On December 12, 2014, Professor Zhao Dajian of the School of Life Sciences at Nankai University passed away due to illness. However, there was almost no media coverage, and no journalist wrote any articles using emotional rhetoric such as “the father of Chinese xanthan gum”. Today, the Chinese xanthan gum industry, which ranks first in the world in terms of production, has not published any mourning articles.

You may have never heard of xanthan gum, but you and your children likely eat it frequently because it commonly exists in a wide range of popular foods such as ice cream, ketchup, jelly, yogurt, soy sauce, mixed grain porridge, cheese, bread, and cake. Xanthan gum is also widely used in various industries such as coatings and paints, fire extinguishers, toothpaste, cosmetics, ceramics, papermaking, printing and dyeing, petroleum, and so on.

Throughout the 1980s, China relied almost entirely on imports for their supply of natural rubber, with prices averaging around $15,000 per ton. Meanwhile, the monthly income of a university lecturer was only around $10-20.

Today, the price of natural rubber has dropped to as low as approximately $1,500 per metric ton. China’s production of natural rubber currently ranks as the world’s highest, and in 2015, it was subject to an anti-dumping investigation launched by the US Department of Commerce as part of a counterattack against the US.

What has happened in these years? I am going to start telling the story of the Chinese senior scientists and the subsequent explosion of the Chinese xanthan gum industry.

Introduction Link to heading

Because food additives give us a scare, I will first briefly introduce xanthan gum here.

Xanthan Gum (also known under different names such as yellow gum and hansheng gum) is a soluble biological fiber that comes from biotechnology. It is produced through the fermentation of specific strains of bacteria on materials such as corn starch. Strictly speaking, this fermentation process is not fundamentally different from that used to make alcoholic beverages or yogurt. Xanthan Gum is a purely natural substance.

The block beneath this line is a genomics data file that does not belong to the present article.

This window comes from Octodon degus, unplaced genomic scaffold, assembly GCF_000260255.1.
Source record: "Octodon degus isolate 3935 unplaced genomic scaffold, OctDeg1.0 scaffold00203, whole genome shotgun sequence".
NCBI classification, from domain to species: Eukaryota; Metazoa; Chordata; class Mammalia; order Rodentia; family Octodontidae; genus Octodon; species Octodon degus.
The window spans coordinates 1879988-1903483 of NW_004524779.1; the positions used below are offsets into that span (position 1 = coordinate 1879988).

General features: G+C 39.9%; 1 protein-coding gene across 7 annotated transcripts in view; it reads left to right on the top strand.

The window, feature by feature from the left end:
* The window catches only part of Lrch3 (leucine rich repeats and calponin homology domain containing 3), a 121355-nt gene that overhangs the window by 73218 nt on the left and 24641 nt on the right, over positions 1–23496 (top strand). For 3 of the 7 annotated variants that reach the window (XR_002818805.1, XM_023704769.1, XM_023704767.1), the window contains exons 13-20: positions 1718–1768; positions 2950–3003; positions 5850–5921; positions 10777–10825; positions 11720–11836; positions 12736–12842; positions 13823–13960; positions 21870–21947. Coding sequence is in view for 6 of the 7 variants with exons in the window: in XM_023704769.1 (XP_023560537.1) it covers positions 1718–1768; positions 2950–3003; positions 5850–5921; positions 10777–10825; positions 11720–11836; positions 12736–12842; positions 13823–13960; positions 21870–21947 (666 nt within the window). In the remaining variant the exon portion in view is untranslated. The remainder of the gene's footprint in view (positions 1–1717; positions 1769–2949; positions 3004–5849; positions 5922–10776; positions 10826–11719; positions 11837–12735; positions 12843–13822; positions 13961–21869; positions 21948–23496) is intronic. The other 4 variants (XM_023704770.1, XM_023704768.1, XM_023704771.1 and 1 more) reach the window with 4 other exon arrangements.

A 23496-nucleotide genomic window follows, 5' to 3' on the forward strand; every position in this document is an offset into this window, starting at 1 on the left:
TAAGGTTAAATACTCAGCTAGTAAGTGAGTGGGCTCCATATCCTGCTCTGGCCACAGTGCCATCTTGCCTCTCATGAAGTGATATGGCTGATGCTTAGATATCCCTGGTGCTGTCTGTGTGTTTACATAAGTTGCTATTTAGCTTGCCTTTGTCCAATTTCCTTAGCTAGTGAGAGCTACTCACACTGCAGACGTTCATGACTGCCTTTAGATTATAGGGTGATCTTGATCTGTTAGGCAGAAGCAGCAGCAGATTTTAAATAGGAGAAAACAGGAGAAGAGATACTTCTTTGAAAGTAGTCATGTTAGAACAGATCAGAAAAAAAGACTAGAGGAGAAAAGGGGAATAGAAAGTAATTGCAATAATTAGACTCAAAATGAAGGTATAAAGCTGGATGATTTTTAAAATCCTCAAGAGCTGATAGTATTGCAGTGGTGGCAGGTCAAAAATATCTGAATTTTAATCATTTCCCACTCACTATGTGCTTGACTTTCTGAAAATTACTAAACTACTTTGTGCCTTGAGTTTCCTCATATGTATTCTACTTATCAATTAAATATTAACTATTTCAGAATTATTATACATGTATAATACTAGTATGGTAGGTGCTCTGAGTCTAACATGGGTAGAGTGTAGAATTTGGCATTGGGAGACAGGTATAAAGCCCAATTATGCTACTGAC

The FDA has approved it as a safe food additive for almost 60 years. Due to its safety, the FDA has also approved xanthan gum as a pharmaceutical additive, used for thickening and shaping many medicines, such as cough syrups.

However, this article is not meant to whitewash biotech products.

One, Link to heading

Xanthan gum has a very unique property in that it immediately becomes thick and sticky when a small amount is added to water. To exaggerate a little, adding xanthan gum to juice turns it into jam and adding it to milk makes it like sour yogurt.

In academic terms, it is called a thickening agent. Additionally, xanthan gum is an effective stabilizer, emulsifier, and foam enhancer. The latter is of great help in achieving the softness of cakes and bread.

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Due to the widely varying uses and market value of xanthan gum, Chinese scientists who had been suppressed for many years began actively engaging in relevant research work at the beginning of the reform and opening up period. Dozens of institutions, including Nankai University, Shandong University, Wuxi Light Industry College, and the Institute of Biological Sciences of the Chinese Academy of Sciences, carried out relevant research through different pathways. In 1979, the initial report on the fermentation of xanthomonas campestris to produce acidic polysaccharides by the Biological Department of Nankai University was a milestone article, marking the beginning of our country’s isolation of xanthan gum strains. Subsequently, the decades-long efforts of Professor Zhao Dajian and others at Nankai University laid a solid theoretical foundation for basic research on xanthan gum.

Biological adhesives can generally be divided into plant-based, animal-based and microbial-based adhesives. Plant-based adhesives include guar gum, arabic gum, rubber, and agar, which are obtained through cultivation and harvesting. Well-known animal-based adhesives include gelatin, which has lost its reputation due to the use in the production of leather shoes, and donkey-hide glue, which claims to treat various diseases. Our protagonist today, xanthan gum, is a microbial-based adhesive produced through fungal fermentation. Microbial-based adhesives are less affected by regional environmental yield and are a good target for the biotechnology industry.

Three, Link to heading

In 1986, Shandong Food Fermentation Industry Research and Design Institute and Nankai University collaborated to conduct research and development. They achieved the first non-economical production at Yantai Microbial Polysaccharide Plant (Yantai MSG Plant), marking a significant breakthrough in the industrialization of xanthan gum. Nankai University and Jiangsu Jinhu MSG Plant also attempted to produce food-grade xanthan gum. However, due to immature fermentation processes and post-extraction technologies, extremely high energy consumption, and astonishing cost loss of raw materials such as ethanol, the production was only in the pilot stage, and the high costs made the product uncompetitive. These early attempts were not considered successful.